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From: Dave Handley (dave_at_[hidden])
Date: 2004-12-27 20:05:54

Dick Hadsell wrote:

>disappointed, because I was hoping to use Spirit or something like it,
>to give me some independence from Lex/Yacc's dictatorial control of the
>input source.

>Your project sounds like it would solve the worst of the problems I have
>in trying to move to Spirit.

The current API we are working with templatises the input so that in theory
it will work with any character like input, in much the same way as
std::basic_string<>. We are still working on getting the DFA to work
generically, rather than just explicitly with char and wchar_t, but I think
we should have some success. At present the lexer is strongly typed from
this character type in the same way as std::basic_string<> but I don't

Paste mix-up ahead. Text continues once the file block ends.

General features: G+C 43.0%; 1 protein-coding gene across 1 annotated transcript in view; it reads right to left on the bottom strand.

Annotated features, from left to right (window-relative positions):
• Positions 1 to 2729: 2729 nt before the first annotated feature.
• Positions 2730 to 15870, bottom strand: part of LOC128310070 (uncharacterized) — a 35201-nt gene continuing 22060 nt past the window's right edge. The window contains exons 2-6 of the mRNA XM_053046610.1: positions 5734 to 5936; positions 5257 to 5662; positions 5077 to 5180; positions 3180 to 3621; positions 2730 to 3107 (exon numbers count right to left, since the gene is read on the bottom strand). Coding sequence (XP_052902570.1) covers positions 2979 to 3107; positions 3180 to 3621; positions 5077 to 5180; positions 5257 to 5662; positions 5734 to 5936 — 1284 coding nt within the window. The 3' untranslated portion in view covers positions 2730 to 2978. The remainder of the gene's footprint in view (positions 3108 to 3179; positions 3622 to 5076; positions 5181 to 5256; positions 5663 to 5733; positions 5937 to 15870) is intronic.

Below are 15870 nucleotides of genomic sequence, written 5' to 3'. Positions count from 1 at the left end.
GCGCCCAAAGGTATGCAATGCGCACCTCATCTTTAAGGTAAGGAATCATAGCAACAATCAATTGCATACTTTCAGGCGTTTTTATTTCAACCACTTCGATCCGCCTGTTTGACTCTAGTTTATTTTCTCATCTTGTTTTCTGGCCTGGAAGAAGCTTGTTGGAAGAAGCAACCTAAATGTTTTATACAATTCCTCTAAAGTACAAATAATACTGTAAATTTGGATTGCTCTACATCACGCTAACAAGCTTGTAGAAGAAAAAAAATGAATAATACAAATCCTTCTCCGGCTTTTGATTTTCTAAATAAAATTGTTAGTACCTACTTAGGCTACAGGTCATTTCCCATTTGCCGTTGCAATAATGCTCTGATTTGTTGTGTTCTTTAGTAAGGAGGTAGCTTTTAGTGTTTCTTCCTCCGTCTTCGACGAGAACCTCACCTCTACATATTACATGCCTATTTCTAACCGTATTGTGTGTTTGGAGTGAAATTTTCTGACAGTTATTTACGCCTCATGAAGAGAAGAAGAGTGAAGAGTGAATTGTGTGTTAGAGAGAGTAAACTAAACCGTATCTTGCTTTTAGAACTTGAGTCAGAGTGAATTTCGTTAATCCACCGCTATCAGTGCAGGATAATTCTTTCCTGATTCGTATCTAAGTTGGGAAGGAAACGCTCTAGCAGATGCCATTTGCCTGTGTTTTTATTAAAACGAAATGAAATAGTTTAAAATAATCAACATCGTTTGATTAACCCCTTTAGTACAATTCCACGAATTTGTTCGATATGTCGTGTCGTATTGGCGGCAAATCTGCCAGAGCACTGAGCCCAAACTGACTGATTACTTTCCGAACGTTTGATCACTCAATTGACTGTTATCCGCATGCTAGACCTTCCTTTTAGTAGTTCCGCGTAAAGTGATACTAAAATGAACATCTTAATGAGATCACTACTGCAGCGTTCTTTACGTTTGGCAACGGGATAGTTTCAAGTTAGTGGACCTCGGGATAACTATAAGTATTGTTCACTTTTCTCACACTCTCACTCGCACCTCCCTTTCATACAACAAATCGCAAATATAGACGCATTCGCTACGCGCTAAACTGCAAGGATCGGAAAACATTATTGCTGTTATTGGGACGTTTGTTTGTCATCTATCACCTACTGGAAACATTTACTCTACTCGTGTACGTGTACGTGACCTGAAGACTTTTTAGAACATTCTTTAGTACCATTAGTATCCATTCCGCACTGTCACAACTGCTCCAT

necessarily see that as a problem.

>I broke up the problem into 3 steps. In the first phase the program
>uses a Spirit grammar to generate a list of tokens with info similar to

Depending on the type of grammar I think you should easily achieve a 6x or
greater performance boost. If the input has long repetitive sections, you
could probably further optimise the stage so that the lexer does most of the
work - for example if you have long lists of numbers or similar. I'm not
sure how well this would work with Spirit until I try it, but it should be
possible to switch control part way through a parse to a very quick and
efficient parser that just throws the tokens at a visitor until a particular
section is finished. I'm sure this could probably be done by writing a new
parser type in Spirit. The idea would be to process long lists of numbers
or strings or similar, where those lists have a clearly defined end token.

Dave Handley

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